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South Street Temple bids Rabbi Lewis L’hitraot
Eden Lewis and Jennifer Lewis, left, light the Shabbat Candles at the Shabbat service thanking Rabbi Craig Lewis, right, for his service to the South Street Temple and wishing the Lewis family well on their move to Tennessee. Credit: Stuart Lewis
Women’s philanthropic event Page 8
SaRaH KELEN n Friday evening, June 2, the sanctuary of Lincoln’s South Street Temple was full of people ready to welcome Shabbat but also to bid Rabbi Craig Lewis and his family a fond farewell as his
time as the rabbi of the Congregation B’nai Jeshurun comes to an end. In July, Rabbi Lewis will begin a new position as the Rabbi at Mizpah Congregation in Chattanooga, Tennessee, a community of 210 families. See Rabbi Lewis page 3
Visiting scholars discuss Luther and the Jews
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near the end of his life, OzzIE NOgg Luther wrote a vitriolic In commemoration of and influential pamphlet the 500th anniversary of against the Jews that, the Protestant Reformaamong other things, rection, the Kripke Center ommended burning synafor the Study of Religion gogues. There is surely and Society at Creighton some connection between University will sponsor a this 16th century docudialogue and discussion ment and the German that explores Martin Protestant - that is, Luther’s anti-Semitism within historical and conLutheran - support for Hitler’s anti-Jewish politemporary contexts. Professor Dean Bell Professor Peter Pettit cies. In recent years, alLuther and the Jews: ReSpertus Institute for Jewish Muhlenberg College most all Lutheran sponsibility and ReconciliLearning and Leadership churches have repudiated ation, is scheduled for Bell, PhD., Provost and Vice PresiLuther’s statement. Professors Bell Sunday, June 25, from 2 to 4 p.m. and Pettit will address Martin at Beth El Synagogue, co-sponsor of dent Spertus Institute for Jewish Learning and Leadership in Luther’s relationship to the Jews, its the afternoon. Presenters are Dean Chicago; and The Rev. Peter A. Petimplications, and recent responses tit, Ph.D., Associate Professor of Re- from Lutheran communities. Their ligion Studies at Muhlenberg remarks will be followed by diaCollege in Allentown PA. Leonard logue and discussion with, and Greenspoon, Klutznick Chair in among, the audience.” Jewish Civilization at Creighton, According to Professor Bell, will moderate the session. “Martin Luther was a revolutionary “In general, people will know figure who helped to usher in resomething about the Reformation markable transformations in Euroand Martin Luther,” Greenspoon pean and global history. His said. “But they might wonder what writings about Jews and Judaism it has to do with the Jews. In short, See Visiting scholars page 4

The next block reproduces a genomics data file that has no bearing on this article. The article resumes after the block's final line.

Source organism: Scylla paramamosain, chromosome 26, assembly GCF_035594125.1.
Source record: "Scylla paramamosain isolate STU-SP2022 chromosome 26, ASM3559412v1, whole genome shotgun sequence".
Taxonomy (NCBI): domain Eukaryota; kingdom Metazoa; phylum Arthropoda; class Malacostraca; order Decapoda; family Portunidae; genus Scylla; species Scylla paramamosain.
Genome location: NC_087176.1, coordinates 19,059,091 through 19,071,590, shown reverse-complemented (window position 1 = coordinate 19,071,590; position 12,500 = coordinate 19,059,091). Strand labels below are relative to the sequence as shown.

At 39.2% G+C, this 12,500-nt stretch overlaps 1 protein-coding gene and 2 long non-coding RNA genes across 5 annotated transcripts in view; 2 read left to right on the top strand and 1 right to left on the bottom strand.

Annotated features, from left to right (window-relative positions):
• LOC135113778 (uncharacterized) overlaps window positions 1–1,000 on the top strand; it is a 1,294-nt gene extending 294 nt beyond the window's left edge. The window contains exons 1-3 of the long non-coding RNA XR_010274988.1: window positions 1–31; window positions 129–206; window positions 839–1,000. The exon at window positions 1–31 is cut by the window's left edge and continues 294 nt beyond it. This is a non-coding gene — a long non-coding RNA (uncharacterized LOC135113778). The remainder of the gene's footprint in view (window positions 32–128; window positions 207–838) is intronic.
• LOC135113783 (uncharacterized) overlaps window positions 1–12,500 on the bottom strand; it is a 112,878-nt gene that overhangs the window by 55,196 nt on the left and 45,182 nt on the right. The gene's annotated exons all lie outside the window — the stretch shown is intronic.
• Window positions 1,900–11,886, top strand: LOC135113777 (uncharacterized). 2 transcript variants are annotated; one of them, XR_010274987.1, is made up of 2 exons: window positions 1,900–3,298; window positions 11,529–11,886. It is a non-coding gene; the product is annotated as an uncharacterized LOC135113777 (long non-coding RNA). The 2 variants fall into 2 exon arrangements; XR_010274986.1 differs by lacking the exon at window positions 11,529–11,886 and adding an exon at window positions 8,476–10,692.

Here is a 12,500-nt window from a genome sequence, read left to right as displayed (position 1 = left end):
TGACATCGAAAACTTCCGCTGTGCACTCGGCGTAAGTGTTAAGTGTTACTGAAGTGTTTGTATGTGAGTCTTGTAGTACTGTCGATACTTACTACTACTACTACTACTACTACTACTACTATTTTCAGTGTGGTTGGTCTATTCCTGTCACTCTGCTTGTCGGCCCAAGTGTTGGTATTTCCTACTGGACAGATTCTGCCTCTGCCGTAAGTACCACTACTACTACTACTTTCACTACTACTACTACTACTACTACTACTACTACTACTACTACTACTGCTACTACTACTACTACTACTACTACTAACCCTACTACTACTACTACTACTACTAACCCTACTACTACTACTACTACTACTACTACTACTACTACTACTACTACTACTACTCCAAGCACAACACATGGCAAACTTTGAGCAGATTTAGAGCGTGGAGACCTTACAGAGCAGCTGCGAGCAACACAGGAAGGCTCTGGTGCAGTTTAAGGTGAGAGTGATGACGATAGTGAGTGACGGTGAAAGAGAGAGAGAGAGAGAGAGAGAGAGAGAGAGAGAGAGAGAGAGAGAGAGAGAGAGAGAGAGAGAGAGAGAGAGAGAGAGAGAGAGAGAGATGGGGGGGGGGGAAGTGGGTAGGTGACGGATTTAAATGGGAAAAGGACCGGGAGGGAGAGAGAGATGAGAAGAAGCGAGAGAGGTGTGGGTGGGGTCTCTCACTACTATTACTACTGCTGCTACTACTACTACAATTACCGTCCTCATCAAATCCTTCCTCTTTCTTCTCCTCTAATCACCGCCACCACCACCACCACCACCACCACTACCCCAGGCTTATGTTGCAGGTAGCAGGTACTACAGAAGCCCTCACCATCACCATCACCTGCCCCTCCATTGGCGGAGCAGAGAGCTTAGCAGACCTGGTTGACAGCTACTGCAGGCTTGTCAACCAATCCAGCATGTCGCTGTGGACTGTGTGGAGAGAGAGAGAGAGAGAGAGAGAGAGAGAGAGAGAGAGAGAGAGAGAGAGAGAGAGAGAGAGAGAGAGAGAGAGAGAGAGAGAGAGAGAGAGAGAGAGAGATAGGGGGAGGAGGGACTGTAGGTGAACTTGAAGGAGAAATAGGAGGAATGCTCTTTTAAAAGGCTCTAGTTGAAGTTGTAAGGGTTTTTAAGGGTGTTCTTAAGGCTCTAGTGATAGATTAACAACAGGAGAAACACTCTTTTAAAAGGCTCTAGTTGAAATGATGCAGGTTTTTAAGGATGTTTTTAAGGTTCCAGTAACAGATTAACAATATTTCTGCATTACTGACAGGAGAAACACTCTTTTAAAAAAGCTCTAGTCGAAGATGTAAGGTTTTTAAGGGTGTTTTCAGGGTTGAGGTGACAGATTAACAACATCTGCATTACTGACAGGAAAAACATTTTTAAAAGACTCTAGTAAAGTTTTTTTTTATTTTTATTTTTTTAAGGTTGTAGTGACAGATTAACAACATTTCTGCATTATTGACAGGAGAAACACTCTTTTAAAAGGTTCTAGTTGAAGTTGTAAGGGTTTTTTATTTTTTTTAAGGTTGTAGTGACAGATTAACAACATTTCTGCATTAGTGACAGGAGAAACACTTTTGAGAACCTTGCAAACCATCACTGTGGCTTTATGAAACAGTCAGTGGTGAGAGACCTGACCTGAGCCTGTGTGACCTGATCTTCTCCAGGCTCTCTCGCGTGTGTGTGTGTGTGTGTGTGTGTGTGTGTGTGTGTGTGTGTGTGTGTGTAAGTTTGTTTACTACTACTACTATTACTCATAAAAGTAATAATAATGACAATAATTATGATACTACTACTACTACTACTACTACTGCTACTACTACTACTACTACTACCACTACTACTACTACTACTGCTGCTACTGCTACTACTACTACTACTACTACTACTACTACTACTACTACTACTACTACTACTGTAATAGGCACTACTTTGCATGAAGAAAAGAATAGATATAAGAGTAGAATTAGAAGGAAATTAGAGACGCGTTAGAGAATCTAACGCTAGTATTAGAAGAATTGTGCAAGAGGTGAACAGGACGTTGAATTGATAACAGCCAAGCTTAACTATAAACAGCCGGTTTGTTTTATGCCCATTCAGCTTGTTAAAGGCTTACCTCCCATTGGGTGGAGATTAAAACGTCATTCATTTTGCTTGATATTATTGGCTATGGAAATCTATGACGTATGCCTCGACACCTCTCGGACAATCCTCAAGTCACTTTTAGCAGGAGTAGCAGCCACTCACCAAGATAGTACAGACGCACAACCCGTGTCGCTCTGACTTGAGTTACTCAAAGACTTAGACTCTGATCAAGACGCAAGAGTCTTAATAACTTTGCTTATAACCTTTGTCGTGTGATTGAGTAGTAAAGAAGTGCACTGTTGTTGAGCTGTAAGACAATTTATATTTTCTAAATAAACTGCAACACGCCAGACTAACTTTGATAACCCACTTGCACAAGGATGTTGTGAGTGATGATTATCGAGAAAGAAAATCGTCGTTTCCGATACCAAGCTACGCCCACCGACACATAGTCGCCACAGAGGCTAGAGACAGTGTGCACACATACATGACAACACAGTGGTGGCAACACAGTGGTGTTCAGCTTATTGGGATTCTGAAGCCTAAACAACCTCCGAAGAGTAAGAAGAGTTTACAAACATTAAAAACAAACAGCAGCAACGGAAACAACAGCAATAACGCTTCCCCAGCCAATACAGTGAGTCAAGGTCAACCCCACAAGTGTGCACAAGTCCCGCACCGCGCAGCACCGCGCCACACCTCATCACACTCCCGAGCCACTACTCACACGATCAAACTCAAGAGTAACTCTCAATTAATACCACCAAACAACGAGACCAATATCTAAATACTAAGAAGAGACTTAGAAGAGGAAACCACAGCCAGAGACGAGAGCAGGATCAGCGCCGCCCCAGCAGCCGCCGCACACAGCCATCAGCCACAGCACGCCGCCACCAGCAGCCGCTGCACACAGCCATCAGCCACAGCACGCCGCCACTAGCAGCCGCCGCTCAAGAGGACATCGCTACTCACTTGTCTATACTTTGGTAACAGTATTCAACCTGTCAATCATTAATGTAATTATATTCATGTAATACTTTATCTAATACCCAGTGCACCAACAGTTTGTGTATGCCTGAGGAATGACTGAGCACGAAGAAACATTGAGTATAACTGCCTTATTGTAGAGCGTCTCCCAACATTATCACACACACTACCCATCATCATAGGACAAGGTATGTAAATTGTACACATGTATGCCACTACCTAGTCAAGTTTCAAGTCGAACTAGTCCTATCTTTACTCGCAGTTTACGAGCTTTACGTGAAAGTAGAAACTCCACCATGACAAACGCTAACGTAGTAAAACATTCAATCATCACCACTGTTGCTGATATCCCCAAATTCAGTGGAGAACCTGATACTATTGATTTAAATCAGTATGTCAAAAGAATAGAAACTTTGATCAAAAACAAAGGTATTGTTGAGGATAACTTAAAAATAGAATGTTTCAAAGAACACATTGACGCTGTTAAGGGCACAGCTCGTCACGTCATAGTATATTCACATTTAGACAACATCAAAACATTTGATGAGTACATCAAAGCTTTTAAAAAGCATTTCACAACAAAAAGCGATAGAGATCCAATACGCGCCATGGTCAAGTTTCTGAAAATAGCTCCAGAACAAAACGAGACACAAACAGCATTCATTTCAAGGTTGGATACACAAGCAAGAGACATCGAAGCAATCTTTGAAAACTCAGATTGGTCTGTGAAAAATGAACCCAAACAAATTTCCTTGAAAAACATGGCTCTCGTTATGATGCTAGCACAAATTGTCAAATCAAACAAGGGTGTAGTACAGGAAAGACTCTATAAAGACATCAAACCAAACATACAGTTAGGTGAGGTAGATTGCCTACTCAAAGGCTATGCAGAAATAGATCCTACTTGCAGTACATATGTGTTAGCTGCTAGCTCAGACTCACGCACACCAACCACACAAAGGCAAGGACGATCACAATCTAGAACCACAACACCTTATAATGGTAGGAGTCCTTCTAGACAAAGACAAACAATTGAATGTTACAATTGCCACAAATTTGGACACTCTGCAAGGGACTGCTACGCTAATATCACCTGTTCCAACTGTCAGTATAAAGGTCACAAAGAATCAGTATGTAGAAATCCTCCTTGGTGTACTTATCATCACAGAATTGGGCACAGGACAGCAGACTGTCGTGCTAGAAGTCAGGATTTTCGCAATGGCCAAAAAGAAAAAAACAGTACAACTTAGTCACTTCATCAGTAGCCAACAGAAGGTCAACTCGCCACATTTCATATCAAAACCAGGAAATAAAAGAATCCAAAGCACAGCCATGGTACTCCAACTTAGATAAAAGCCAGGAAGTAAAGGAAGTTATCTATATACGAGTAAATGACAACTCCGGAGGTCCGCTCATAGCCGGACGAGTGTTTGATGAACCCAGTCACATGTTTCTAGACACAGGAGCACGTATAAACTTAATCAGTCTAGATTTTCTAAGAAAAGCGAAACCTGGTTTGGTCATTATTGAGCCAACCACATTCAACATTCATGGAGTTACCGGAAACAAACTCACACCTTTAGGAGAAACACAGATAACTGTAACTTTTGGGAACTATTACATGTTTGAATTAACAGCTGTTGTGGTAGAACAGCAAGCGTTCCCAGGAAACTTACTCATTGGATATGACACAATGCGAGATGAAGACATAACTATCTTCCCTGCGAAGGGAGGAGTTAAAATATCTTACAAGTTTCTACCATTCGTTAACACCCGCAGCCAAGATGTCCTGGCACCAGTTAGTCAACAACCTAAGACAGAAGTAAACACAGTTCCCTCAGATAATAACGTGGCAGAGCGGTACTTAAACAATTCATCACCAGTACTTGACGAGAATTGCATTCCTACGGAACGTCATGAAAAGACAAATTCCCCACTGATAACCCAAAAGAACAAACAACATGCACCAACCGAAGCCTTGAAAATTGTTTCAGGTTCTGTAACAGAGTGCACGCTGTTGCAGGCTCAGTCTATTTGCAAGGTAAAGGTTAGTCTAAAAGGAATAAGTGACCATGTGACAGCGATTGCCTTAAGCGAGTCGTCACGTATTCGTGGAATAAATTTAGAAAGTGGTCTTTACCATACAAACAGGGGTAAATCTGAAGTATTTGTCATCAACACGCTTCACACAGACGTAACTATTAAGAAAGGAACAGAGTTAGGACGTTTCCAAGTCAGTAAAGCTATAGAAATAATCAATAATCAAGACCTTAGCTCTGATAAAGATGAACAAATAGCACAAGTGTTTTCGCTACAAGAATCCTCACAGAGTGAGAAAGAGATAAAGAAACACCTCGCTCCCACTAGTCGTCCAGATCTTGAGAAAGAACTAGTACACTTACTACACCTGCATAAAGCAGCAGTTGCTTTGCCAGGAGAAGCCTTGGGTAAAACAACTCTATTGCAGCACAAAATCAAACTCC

EMMa HOCHfELDER Intern, Jewish Press My name is Emma Hochfelder. I grew up in a little bit of a combination of Kearney, Harlan, and Omaha. I lived in Kearney, Nebraska for the first nine years of my life with my mother, Joanna Hochfelder, and my brother, Benjamin, nine years my predecessor. When I was entering the fourth grade, my mother and I moved to Harlan, Iowa.
Harlan is a rural community in southwest Iowa whose population just reaches 5,000, and it became my home for the next nine years of my life. I graduated in May of 2016 from Harlan Community High School, where I participated in student council, mock trial and a slew of other extracurricular activities. After graduation, Omaha became the next chapter in my life. Luckily, we weren’t complete outsiders to the area. We have been members of Beth El Synagogue for years prior so we had a connection to Omaha already. I had my Bat Mitzvah at Beth El in 2012, even though I lived an hour away in Iowa at the time. Despite the division of the Missouri River, I was able to connect with the Omaha Jewish community growing up. A bit after the transition to Omaha it was time for me to begin my next academic move. In August of 2016, I began my first year of study at Sarah Lawrence College in New York. Omaha and the entire midwest was no longer on my radar. I had all of New York City to discover. Once there, I immediately became heavily involved in the various opportunities I had at my fingertips. I served on the Undergraduate Student Senate, interned at a local daycare, participated in a Jewish Learning Fellowship, volunteered at a prison, worked too many jobs, enjoyed my classes, and explored the city. I was living the dream: a small town to the Big Apple in a New York minute. The unique learning structure of my college allowed further exploration while on campus. Sarah Lawrence has no majors and no general education requirements. I am able to take any classes I choose at any point in my academic career, researching and writing on any topic I desire. I plan to eventually study public policy and go to law school, but this year I focused on psychology, history, economics and writing. Growing up, I loved writing but it took a backseat in highschool so I could focus See Emma Hochfelder page 4